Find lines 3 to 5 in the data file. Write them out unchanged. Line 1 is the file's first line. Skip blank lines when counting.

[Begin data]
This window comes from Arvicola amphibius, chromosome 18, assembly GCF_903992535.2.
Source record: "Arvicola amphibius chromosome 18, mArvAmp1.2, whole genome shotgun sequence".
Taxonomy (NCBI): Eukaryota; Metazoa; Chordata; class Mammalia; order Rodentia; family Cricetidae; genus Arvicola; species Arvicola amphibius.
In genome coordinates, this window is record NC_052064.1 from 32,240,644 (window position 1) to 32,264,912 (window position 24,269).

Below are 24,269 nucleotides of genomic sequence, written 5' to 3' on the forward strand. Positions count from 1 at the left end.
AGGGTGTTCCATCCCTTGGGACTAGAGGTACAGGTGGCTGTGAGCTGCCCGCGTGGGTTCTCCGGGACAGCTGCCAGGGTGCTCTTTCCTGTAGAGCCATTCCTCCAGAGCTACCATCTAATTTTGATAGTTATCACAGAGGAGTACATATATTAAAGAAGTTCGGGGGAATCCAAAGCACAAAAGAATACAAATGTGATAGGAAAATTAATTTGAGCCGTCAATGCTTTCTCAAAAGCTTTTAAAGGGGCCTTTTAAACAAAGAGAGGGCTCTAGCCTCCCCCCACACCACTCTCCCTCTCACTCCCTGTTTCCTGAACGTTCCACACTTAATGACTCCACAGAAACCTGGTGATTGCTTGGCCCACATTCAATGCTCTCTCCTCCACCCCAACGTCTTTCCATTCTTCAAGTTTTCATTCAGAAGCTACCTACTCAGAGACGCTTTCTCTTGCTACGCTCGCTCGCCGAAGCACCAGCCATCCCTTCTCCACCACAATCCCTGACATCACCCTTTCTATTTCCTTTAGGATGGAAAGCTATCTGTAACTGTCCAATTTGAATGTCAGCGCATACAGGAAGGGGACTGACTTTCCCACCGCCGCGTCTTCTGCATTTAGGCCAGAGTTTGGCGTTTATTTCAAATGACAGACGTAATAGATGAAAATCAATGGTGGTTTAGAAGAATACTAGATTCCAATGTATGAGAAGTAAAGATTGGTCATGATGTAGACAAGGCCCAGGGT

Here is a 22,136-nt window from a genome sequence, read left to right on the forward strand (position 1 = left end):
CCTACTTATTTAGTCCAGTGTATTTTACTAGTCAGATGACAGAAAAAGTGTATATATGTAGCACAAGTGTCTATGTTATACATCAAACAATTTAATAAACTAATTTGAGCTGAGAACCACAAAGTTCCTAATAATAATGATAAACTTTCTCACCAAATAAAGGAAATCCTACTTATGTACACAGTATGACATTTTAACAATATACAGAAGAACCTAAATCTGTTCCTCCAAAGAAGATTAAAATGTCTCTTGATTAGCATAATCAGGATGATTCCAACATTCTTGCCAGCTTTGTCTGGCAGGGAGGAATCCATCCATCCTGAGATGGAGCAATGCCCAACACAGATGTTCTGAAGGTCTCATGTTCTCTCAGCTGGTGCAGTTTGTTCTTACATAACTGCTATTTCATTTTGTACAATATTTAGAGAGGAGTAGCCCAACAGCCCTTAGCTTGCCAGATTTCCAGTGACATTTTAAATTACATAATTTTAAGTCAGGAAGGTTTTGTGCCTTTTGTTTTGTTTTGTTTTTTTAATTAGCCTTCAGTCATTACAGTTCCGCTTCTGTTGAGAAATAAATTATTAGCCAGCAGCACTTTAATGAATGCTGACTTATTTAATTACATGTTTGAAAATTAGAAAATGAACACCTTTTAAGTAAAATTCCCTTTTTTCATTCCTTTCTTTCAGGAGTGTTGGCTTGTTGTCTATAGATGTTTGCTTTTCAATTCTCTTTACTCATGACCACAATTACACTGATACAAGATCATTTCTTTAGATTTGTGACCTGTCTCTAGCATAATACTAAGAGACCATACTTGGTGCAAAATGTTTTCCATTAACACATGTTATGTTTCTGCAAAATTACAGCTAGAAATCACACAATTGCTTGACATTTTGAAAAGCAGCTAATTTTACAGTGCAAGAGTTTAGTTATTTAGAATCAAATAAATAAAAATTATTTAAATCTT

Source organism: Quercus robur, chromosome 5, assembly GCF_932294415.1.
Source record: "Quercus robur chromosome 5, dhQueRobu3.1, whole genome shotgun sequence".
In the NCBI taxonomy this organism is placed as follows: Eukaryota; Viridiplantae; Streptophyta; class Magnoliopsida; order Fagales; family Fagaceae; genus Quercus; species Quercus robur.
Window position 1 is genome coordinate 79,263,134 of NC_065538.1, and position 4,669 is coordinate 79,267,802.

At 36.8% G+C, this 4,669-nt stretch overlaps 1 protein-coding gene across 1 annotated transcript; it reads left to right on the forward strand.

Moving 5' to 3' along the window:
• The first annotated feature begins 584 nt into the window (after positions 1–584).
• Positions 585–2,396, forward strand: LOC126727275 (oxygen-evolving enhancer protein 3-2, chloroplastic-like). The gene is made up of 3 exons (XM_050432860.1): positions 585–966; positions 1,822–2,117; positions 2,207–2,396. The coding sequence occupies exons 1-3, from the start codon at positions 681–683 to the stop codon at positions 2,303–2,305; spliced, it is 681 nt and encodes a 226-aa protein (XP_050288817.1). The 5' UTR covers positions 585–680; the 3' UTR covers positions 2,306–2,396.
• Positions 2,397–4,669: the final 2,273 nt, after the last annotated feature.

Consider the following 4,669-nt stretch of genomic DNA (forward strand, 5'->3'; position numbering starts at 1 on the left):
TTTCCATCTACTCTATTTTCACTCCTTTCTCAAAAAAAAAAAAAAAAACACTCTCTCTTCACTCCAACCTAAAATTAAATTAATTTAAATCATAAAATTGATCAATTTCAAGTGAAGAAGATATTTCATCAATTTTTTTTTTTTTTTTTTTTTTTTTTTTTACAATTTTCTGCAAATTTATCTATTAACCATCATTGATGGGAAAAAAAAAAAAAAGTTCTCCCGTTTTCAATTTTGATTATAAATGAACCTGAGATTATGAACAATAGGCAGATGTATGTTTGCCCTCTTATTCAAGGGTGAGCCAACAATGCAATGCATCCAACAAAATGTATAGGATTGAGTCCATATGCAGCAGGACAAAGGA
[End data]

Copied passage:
Taxonomy (NCBI): Eukaryota; Metazoa; Chordata; class Mammalia; order Rodentia; family Cricetidae; genus Arvicola; species Arvicola amphibius.
In genome coordinates, this window is record NC_052064.1 from 32,240,644 (window position 1) to 32,264,912 (window position 24,269).

Below are 24,269 nucleotides of genomic sequence, written 5' to 3' on the forward strand. Positions count from 1 at the left end.